It’s hard to visit a landfill site without being struck by the craziness of taking very valuable minerals and resources out of the ground, using a lot of energy, turning them into short life products and then just dumping them back into the ground. It’s an absolutely monumental waste of energy and resources. As someone from the fashion industry might say, its just so last century. (Michael Pawlyn, The Guardian, November 21 2005)
The 1000 Cup Countdown Begins..
We know that everyone loves a coffee on the go but we just don’t want to be part of the problem. So we have 1000 biodegradable cups – cut out the little black and white QR code and bring it back with your own cup for a free coffee. When the cups run out – it’s BYO cup only!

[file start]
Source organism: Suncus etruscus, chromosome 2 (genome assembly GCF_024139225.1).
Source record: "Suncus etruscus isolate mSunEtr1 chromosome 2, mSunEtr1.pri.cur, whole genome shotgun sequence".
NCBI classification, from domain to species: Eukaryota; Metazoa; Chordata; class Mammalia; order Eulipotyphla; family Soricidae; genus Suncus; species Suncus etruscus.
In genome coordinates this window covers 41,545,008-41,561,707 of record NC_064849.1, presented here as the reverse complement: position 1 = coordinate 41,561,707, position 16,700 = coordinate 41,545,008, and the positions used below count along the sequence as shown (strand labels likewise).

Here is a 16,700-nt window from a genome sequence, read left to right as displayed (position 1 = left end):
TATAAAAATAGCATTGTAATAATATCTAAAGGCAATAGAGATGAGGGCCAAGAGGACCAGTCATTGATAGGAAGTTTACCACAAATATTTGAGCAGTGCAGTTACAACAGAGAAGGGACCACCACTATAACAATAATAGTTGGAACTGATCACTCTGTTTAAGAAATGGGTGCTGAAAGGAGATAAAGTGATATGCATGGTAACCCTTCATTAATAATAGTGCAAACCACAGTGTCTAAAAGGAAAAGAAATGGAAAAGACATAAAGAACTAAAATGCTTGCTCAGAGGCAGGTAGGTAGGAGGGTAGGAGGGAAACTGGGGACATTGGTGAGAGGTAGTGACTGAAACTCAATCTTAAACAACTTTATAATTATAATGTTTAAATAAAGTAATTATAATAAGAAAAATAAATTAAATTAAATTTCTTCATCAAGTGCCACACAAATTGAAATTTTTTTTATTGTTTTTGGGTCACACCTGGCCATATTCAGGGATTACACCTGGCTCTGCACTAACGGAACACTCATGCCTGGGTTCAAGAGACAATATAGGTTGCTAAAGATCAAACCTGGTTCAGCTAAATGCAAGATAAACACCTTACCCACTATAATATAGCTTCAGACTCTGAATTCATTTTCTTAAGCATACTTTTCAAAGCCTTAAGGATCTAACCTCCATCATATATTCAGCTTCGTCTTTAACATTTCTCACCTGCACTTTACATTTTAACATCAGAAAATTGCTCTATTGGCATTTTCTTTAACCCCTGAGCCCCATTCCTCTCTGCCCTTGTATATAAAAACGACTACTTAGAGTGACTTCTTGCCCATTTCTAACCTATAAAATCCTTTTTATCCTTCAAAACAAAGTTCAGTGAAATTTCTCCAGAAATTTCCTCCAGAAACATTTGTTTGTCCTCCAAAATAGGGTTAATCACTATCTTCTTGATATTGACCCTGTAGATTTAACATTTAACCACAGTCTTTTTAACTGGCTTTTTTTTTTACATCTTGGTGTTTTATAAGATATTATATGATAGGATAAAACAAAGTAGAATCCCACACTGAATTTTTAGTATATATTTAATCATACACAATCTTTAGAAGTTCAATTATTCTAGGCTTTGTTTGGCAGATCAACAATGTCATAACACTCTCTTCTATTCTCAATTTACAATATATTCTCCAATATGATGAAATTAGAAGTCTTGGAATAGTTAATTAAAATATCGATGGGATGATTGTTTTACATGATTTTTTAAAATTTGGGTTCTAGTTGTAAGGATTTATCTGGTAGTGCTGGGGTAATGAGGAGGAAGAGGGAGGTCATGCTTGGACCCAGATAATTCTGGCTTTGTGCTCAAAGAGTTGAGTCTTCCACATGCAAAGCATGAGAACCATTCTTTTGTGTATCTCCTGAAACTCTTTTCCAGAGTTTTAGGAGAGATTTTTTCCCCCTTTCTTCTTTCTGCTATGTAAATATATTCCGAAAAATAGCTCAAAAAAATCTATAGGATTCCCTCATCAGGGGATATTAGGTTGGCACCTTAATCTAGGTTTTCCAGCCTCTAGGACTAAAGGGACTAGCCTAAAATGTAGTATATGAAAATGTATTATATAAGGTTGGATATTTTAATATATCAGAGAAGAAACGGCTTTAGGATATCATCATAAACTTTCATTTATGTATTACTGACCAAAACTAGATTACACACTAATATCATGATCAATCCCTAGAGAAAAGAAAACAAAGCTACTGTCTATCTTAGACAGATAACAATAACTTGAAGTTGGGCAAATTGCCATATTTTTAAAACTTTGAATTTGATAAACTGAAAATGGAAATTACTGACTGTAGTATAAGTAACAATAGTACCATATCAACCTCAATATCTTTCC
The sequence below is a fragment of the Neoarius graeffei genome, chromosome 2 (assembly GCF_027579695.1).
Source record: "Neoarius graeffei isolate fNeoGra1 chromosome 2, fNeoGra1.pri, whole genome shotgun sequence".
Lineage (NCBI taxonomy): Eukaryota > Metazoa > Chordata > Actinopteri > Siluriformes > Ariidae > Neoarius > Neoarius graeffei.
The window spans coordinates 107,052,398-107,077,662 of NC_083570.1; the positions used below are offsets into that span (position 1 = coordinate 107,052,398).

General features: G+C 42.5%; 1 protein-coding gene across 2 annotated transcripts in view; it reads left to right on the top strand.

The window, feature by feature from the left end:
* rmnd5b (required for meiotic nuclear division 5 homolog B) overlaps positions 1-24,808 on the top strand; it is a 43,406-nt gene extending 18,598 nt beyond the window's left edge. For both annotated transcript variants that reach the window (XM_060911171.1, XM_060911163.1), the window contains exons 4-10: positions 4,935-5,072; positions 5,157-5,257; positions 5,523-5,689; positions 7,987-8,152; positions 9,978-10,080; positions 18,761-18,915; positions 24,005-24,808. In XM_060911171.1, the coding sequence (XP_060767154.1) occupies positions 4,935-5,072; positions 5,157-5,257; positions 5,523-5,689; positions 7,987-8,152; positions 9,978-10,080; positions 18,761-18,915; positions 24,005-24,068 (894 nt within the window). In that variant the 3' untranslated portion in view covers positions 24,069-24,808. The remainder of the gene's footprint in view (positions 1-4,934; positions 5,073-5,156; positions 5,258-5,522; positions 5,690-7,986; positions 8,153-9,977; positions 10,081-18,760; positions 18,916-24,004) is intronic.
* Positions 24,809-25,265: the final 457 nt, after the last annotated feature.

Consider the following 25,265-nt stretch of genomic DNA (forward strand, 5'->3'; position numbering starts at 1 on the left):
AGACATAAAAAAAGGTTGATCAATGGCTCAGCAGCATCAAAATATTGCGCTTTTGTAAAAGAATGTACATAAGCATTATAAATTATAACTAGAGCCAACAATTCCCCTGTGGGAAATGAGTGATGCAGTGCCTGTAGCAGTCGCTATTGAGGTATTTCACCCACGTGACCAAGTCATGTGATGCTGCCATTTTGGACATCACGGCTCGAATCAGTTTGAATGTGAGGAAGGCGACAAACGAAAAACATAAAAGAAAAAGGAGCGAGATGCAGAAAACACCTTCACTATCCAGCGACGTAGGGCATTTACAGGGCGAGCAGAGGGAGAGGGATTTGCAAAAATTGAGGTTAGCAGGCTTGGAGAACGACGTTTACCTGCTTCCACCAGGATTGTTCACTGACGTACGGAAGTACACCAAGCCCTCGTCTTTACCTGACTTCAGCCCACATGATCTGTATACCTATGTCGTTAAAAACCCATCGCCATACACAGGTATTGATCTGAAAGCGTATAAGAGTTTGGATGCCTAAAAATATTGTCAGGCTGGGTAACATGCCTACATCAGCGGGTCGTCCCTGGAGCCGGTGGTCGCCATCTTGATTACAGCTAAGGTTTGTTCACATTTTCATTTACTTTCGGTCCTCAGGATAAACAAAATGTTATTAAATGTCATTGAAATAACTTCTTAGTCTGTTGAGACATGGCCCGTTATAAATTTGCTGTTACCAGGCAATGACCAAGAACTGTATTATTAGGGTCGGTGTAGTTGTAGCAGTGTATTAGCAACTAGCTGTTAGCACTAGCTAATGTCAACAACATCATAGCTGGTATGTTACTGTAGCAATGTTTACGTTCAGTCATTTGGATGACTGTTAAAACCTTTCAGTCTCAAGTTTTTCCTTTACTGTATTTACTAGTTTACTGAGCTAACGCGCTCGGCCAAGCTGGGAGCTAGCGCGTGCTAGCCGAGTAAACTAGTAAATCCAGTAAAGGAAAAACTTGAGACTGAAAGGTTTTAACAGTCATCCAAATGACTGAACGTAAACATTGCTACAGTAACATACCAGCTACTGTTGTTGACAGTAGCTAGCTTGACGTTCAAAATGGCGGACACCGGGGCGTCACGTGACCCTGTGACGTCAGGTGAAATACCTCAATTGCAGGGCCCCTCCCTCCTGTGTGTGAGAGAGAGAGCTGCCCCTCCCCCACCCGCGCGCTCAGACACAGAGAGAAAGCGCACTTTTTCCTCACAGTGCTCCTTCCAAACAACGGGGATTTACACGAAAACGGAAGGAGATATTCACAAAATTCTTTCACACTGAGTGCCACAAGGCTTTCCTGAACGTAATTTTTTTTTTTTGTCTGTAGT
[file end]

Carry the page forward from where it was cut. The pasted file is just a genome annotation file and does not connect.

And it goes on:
The Problem with Packaging
Whilst some packaging is necessary in our modern industrialised food chain, unnecessary packaging is a waste:
Cost: It increases the price of the goods you buy. You are charged twice – first when you buy overpackaged products and then through council tax for disposing of your rubbish.
Waste: It wastes resources at every level: production, storage, transport and disposal.
Pollution: Landfill and incineration are the two main ways of dealing with un-recyclable packaging waste. These are major pollutants for people and the environment as they release greenhouse gases.
What about recycling? While some packaging is recycled, most ends up in landfill sites and some packaging is difficult and impossible to recycle. Recycling is certainly part of the solution, but it will only work if we use less packaging and adopt more ‘reusable’ ways of doing things – Unpackaged is based on this ethos.
Reduce by only buying what you need
Reuse by bringing your containers for a refill
Recycle what you can’t reuse
And… if you can’t reuse or recycle it then don’t buy it!